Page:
Former NHS Chief Executive speaks out about how type 2 diabetes can be effectively controlled when basic self care tools are provided.
Within the last week, former Chief Executive of the NHS, Sir David Nicholso, has spoken out about his type 2 diabetes diagnosis and what he has learned about the condition, how easily it can develop and what options people have to manage it.
On speaking about the factors that led to his diabetes, he noted travelling as part of his work led to poor dietary choices as he frequently subsisted on sandwiches, crisps and muffins. Outside of the working day, he compounded these poor diet choices by having 8 pints of beer on a Friday night on a weekly basis.
Since being diagnosed, which he said was sobering; the former NHS chief has spoken about how useful structured diabetes education is in helping him to get his health back on track. Sir Nicholson took part in the X-pert diabetes education programme which teaches people with diabetes to understand diabetes and provides guidance on making lifestyle choices.
Sir Nicholson also researched what he needed to do to help improve his health and noted having difficulty in persuading his dietician that some foods would be better kept off limits if his efforts to improve his health were to be successful.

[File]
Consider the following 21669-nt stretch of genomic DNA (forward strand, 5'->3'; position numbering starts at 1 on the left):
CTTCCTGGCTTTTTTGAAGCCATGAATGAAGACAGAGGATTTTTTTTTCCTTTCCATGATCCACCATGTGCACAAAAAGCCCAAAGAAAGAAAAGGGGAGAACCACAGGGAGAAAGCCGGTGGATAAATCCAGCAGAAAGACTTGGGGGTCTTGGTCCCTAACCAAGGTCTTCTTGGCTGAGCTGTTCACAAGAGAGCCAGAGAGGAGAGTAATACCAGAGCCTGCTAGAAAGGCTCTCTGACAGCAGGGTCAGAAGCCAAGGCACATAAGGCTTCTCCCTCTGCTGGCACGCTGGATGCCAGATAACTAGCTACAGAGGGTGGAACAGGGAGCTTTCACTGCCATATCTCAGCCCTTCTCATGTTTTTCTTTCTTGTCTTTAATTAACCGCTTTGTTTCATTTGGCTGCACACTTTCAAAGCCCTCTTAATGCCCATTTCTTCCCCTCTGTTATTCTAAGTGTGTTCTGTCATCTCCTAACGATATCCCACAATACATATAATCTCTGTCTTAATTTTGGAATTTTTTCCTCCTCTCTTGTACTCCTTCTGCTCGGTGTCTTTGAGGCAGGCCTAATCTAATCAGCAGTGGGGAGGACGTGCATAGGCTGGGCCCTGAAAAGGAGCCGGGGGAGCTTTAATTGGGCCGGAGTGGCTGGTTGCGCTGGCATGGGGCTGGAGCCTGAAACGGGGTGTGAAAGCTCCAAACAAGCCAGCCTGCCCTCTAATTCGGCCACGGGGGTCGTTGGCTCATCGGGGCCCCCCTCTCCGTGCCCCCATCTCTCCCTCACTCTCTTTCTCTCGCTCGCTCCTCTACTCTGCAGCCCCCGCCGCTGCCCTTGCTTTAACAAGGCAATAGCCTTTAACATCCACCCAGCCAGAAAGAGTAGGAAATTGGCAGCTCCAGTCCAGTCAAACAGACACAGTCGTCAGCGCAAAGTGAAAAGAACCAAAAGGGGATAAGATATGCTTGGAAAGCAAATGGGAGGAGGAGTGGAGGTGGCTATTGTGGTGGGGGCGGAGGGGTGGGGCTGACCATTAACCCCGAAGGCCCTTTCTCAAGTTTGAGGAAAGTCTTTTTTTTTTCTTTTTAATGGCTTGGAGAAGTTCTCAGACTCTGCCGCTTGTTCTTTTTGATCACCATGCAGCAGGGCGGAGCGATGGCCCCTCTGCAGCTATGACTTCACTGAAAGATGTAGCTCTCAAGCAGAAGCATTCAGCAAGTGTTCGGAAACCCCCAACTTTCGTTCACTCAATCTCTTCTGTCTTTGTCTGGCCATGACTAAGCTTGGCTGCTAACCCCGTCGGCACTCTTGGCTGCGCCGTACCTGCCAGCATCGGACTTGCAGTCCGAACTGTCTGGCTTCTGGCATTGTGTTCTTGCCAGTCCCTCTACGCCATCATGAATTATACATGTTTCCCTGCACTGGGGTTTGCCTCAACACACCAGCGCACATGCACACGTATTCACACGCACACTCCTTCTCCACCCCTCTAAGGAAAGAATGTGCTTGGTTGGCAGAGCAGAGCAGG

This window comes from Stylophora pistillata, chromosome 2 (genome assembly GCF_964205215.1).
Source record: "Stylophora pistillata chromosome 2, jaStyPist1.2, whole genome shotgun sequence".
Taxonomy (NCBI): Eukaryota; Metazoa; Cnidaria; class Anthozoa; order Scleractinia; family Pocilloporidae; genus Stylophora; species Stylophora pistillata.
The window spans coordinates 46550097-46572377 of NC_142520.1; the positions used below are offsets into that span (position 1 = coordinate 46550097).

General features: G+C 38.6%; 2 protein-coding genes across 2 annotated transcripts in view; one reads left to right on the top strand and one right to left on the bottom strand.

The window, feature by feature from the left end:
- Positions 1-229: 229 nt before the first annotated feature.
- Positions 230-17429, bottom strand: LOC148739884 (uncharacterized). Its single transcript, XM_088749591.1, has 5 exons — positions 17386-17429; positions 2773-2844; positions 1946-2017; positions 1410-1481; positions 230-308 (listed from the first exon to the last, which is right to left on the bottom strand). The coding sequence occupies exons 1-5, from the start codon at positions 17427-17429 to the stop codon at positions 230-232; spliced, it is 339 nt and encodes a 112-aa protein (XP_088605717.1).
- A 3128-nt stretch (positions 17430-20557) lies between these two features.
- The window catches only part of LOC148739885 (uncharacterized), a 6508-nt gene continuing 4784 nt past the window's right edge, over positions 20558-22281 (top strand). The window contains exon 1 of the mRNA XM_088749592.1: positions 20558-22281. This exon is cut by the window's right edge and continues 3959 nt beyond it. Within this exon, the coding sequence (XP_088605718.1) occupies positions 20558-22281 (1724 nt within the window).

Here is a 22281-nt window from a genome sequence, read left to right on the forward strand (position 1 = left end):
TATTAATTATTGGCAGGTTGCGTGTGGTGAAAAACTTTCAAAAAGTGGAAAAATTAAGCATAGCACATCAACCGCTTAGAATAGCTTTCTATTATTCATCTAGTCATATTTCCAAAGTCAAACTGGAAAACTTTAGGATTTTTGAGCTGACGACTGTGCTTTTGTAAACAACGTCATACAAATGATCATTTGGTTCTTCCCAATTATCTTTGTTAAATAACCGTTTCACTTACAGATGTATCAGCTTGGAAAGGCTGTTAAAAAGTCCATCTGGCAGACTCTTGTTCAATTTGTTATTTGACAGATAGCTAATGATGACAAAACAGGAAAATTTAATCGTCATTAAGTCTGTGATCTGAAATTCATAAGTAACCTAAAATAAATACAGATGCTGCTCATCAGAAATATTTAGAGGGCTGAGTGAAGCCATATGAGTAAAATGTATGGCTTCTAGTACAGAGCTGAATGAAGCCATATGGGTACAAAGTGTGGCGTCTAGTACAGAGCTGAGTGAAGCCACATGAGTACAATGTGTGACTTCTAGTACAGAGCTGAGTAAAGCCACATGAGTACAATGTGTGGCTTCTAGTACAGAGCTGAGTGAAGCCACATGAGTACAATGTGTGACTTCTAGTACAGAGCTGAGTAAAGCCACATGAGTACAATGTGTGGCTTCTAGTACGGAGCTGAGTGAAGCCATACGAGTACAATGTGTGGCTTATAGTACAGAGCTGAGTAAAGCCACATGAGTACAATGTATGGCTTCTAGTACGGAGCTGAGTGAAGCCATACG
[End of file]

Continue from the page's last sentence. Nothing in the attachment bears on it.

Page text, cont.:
Many people, that are very committed towards controlling their diabetes, will tailor the diabetes education the have received to fit in with their own lives and personality and this is precisely what Sir Nicholson did. The former chief developed a simple set of 8 rules, in order to bring his health back into line, which was:

No snacking between meals
Have a packed lunch, including whole grain Burgen bread
Avoid desserts
Have alcohol three times per week but in moderation
Stick to small portion sizes
Have no potatoes and choose whole grain starches such as brown rice and pasta
Have plenty of vegetables and fruit but avoid fruit juices
Take in at least half an hour of physical activity each day

In addition to making a number of simple but important changes to his diet, Sir David Nicholson also used regular blood glucose testing to check the suitability of his diet and monitor how his blood glucose levels responded to the changes he made.
It is noteworthy that Sir Nicholson stated the importance of structured diabetes education and home blood glucose testing, in controlling his diabetes, as it is still the case that many people with type 2 diabetes struggle to receive either diabetes education or the chance to test their blood glucose levels on prescription.
If your GP is refusing to prescribe blood glucose testing supplies,’s Type 2 Testing programme provides an excellent opportunity to regularly test your blood glucose levels at great value. Join the home testing revolution today at

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